Citizen Science, Smartphone Apps and a $10,000 Prize

by |April 20, 2016
The Leafsnap app helps users identify trees from photographs of leaves—an example of a growing number of science and environment-related apps.

The Leafsnap app helps users identify trees from photographs of leaves—an example of a growing number of science and environment-related apps.

Smartphones are revolutionizing the collection of scientific data and helping thousands of people become citizen scientists. If you think you can combine an interest in the environment with a little savvy about smartphone apps, listen up. You could win $10,000. The Earth Institute is calling for two-page proposals that focus on the development of smartphone applications that could be used by citizen scientists to record and monitor the environment.

Three grants of $10,000 will be awarded. The deadline for proposals is noon on April 29. Anyone interested in the competition is encouraged to pitch their idea at a workshop this Friday (details below)—but you have to submit your ideas by 5 p.m. today. Send a descriptive title for the idea and the developer’s name to Lex van Geen at avangeen@ldeo.columbia.edu or Patricia Culligan at pjc2104@columbia.edu.

The winners will be chosen by a panel to be convened by Culligan, co-director of the Urban Design Lab and professor at the Fu Foundation School of Engineering and Applied Science; and van Geen, a Lamont research professor of geochemistry at the Lamont-Doherty Earth Observatory and associate director of the Superfund Research Program at the Center for International Earth Science Information Network. The two have organized an ongoing series of workshops that has been exploring examples, concepts and needs for collecting data in various environmental areas, including air, water and soil monitoring. (For a glance at past presentations, look here.)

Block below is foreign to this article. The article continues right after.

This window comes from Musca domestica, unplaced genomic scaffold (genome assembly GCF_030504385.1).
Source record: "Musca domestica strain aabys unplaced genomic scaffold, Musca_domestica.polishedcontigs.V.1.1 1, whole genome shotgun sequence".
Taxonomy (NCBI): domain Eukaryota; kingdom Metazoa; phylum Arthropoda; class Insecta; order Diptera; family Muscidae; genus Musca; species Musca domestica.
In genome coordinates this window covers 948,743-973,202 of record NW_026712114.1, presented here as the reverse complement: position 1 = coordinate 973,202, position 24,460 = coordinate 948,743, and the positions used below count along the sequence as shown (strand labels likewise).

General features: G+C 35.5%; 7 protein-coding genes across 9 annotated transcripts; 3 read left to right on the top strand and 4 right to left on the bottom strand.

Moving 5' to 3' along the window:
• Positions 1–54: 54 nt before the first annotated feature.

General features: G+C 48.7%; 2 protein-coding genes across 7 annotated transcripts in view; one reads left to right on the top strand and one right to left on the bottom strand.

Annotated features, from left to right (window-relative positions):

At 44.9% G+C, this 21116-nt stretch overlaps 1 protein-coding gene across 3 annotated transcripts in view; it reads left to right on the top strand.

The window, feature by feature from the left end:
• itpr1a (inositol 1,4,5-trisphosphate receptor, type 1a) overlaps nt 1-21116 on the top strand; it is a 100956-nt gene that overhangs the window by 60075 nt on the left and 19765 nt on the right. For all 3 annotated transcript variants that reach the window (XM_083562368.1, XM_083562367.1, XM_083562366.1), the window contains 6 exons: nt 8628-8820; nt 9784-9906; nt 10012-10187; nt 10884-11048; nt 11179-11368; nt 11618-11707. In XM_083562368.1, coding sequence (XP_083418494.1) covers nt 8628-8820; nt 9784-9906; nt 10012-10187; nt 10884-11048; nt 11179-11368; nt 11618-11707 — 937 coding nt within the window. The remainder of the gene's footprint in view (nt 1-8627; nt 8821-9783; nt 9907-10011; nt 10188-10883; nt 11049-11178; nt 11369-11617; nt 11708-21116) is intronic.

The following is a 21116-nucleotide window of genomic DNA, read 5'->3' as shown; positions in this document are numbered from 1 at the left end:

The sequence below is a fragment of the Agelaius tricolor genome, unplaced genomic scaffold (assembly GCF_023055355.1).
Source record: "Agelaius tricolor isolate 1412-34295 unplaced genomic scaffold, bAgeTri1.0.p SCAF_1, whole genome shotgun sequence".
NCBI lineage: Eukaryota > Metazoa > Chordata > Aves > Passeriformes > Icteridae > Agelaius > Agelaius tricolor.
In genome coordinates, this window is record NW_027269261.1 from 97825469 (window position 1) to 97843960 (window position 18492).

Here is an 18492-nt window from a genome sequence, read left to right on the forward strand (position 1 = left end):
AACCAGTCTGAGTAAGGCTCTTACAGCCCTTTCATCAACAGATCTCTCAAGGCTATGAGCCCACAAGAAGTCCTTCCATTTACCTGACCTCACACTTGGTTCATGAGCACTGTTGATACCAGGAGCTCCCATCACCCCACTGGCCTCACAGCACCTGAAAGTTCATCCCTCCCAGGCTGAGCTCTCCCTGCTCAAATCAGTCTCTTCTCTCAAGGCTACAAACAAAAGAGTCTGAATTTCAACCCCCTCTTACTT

The competition is open to any team involving at least one Columbia University student of faculty member. Winners will be announced July 1.

The fourth workshop—with presentations and discussions of proposals—will be held from 10 a.m. to noon on Friday, April 22, in Room 555, Alfred J. Lerner Hall, at Columbia. An RSVP is required to attend the workshop. To RSVP, click SMARTPHONES.

For complete proposal and award guidelines, click GUIDELINES.

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